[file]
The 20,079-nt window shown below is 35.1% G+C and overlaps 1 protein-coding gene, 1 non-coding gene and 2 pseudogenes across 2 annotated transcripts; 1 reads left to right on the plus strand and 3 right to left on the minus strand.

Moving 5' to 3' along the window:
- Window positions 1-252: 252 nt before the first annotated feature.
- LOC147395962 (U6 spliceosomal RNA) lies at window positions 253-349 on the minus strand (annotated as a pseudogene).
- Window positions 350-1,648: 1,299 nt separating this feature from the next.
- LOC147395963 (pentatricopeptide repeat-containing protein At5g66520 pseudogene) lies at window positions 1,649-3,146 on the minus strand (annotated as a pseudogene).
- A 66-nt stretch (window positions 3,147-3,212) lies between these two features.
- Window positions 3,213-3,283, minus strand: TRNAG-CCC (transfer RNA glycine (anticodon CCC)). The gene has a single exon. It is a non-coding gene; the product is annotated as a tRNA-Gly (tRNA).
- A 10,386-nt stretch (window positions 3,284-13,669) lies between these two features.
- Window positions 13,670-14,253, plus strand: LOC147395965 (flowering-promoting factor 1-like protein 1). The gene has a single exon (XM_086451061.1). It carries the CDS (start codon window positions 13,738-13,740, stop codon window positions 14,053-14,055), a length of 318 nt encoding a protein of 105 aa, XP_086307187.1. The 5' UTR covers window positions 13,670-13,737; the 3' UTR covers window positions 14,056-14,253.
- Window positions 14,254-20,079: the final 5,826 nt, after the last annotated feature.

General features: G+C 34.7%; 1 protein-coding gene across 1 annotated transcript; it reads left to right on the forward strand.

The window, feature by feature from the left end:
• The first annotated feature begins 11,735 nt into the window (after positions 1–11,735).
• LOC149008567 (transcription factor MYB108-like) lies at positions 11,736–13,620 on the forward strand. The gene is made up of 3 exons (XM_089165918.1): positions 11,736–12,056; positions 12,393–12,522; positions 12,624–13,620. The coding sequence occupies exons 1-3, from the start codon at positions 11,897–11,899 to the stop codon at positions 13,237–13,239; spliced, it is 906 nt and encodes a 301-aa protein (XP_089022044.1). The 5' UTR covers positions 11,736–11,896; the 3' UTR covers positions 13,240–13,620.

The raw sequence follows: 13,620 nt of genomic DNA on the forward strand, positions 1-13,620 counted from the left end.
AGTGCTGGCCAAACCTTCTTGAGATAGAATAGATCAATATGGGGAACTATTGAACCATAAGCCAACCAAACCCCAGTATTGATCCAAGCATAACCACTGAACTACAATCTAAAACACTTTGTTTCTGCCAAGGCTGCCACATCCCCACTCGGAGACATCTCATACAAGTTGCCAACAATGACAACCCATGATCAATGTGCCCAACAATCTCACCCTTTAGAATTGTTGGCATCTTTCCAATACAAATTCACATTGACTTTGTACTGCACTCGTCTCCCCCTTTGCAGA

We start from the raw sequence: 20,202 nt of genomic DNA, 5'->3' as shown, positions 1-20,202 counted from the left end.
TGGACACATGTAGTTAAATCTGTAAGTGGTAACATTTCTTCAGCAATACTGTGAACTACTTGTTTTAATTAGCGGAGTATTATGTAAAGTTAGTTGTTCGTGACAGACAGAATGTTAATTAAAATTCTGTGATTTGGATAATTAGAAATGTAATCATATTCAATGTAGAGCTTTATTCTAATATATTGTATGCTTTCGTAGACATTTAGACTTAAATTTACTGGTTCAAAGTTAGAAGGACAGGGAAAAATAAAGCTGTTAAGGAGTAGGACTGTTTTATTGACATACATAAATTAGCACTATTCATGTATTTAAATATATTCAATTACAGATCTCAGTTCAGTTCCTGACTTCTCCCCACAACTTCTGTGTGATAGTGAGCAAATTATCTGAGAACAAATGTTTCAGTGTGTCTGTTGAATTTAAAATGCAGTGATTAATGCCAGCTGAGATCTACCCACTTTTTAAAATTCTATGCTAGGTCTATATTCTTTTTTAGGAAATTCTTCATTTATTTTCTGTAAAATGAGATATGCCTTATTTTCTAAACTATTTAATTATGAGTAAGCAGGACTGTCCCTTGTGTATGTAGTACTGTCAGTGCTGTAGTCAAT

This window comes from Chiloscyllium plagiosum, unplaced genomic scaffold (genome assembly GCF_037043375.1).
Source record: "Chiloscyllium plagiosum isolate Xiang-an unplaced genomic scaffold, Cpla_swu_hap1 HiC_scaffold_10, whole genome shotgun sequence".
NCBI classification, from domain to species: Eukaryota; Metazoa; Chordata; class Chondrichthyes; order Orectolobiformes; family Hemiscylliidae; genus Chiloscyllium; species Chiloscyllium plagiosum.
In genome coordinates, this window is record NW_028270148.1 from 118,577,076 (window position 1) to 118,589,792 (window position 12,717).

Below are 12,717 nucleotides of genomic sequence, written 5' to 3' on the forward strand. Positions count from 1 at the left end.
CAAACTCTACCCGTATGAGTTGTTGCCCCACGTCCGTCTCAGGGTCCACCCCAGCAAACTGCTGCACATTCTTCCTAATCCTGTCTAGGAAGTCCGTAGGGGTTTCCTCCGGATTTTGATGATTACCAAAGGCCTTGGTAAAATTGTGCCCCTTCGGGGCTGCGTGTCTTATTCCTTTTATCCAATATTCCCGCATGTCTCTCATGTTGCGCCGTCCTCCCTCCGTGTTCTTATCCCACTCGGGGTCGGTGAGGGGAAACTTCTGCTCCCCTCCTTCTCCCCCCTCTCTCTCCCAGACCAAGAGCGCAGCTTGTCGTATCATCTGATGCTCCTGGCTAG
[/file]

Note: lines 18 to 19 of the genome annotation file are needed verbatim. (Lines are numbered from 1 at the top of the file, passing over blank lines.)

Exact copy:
We start from the raw sequence: 20,202 nt of genomic DNA, 5'->3' as shown, positions 1-20,202 counted from the left end.
TGGACACATGTAGTTAAATCTGTAAGTGGTAACATTTCTTCAGCAATACTGTGAACTACTTGTTTTAATTAGCGGAGTATTATGTAAAGTTAGTTGTTCGTGACAGACAGAATGTTAATTAAAATTCTGTGATTTGGATAATTAGAAATGTAATCATATTCAATGTAGAGCTTTATTCTAATATATTGTATGCTTTCGTAGACATTTAGACTTAAATTTACTGGTTCAAAGTTAGAAGGACAGGGAAAAATAAAGCTGTTAAGGAGTAGGACTGTTTTATTGACATACATAAATTAGCACTATTCATGTATTTAAATATATTCAATTACAGATCTCAGTTCAGTTCCTGACTTCTCCCCACAACTTCTGTGTGATAGTGAGCAAATTATCTGAGAACAAATGTTTCAGTGTGTCTGTTGAATTTAAAATGCAGTGATTAATGCCAGCTGAGATCTACCCACTTTTTAAAATTCTATGCTAGGTCTATATTCTTTTTTAGGAAATTCTTCATTTATTTTCTGTAAAATGAGATATGCCTTATTTTCTAAACTATTTAATTATGAGTAAGCAGGACTGTCCCTTGTGTATGTAGTACTGTCAGTGCTGTAGTCAAT